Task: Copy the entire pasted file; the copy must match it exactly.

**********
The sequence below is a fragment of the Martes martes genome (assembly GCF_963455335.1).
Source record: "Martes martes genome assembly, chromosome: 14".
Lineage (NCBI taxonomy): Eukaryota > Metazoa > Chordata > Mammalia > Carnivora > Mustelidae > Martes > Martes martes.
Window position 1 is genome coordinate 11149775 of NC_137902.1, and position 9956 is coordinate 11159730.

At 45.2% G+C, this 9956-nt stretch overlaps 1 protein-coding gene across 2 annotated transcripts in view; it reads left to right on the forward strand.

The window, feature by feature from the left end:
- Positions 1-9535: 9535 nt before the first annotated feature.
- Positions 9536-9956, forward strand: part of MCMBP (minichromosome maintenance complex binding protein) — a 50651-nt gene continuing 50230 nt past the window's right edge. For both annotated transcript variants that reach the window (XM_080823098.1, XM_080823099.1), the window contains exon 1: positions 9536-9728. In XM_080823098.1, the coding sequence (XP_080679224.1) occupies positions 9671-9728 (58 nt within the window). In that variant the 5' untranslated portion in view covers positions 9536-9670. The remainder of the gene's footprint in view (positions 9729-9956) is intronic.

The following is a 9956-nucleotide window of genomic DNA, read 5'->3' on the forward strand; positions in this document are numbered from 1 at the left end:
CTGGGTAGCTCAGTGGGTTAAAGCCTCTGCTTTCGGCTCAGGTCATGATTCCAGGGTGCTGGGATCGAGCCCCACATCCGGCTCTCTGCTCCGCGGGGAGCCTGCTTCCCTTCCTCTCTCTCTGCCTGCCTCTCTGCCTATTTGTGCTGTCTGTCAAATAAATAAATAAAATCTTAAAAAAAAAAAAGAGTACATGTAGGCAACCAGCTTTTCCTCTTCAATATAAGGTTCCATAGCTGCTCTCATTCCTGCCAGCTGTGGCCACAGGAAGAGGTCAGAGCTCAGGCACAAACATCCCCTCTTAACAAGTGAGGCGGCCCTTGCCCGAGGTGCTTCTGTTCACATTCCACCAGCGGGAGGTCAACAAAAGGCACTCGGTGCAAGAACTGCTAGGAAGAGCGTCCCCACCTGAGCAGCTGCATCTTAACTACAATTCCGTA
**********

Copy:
The sequence below is a fragment of the Martes martes genome (assembly GCF_963455335.1).
Source record: "Martes martes genome assembly, chromosome: 14".
Lineage (NCBI taxonomy): Eukaryota > Metazoa > Chordata > Mammalia > Carnivora > Mustelidae > Martes > Martes martes.
Window position 1 is genome coordinate 11149775 of NC_137902.1, and position 9956 is coordinate 11159730.

At 45.2% G+C, this 9956-nt stretch overlaps 1 protein-coding gene across 2 annotated transcripts in view; it reads left to right on the forward strand.

The window, feature by feature from the left end:
- Positions 1-9535: 9535 nt before the first annotated feature.
- Positions 9536-9956, forward strand: part of MCMBP (minichromosome maintenance complex binding protein) — a 50651-nt gene continuing 50230 nt past the window's right edge. For both annotated transcript variants that reach the window (XM_080823098.1, XM_080823099.1), the window contains exon 1: positions 9536-9728. In XM_080823098.1, the coding sequence (XP_080679224.1) occupies positions 9671-9728 (58 nt within the window). In that variant the 5' untranslated portion in view covers positions 9536-9670. The remainder of the gene's footprint in view (positions 9729-9956) is intronic.

The following is a 9956-nucleotide window of genomic DNA, read 5'->3' on the forward strand; positions in this document are numbered from 1 at the left end:
CTGGGTAGCTCAGTGGGTTAAAGCCTCTGCTTTCGGCTCAGGTCATGATTCCAGGGTGCTGGGATCGAGCCCCACATCCGGCTCTCTGCTCCGCGGGGAGCCTGCTTCCCTTCCTCTCTCTCTGCCTGCCTCTCTGCCTATTTGTGCTGTCTGTCAAATAAATAAATAAAATCTTAAAAAAAAAAAAGAGTACATGTAGGCAACCAGCTTTTCCTCTTCAATATAAGGTTCCATAGCTGCTCTCATTCCTGCCAGCTGTGGCCACAGGAAGAGGTCAGAGCTCAGGCACAAACATCCCCTCTTAACAAGTGAGGCGGCCCTTGCCCGAGGTGCTTCTGTTCACATTCCACCAGCGGGAGGTCAACAAAAGGCACTCGGTGCAAGAACTGCTAGGAAGAGCGTCCCCACCTGAGCAGCTGCATCTTAACTACAATTCCGTA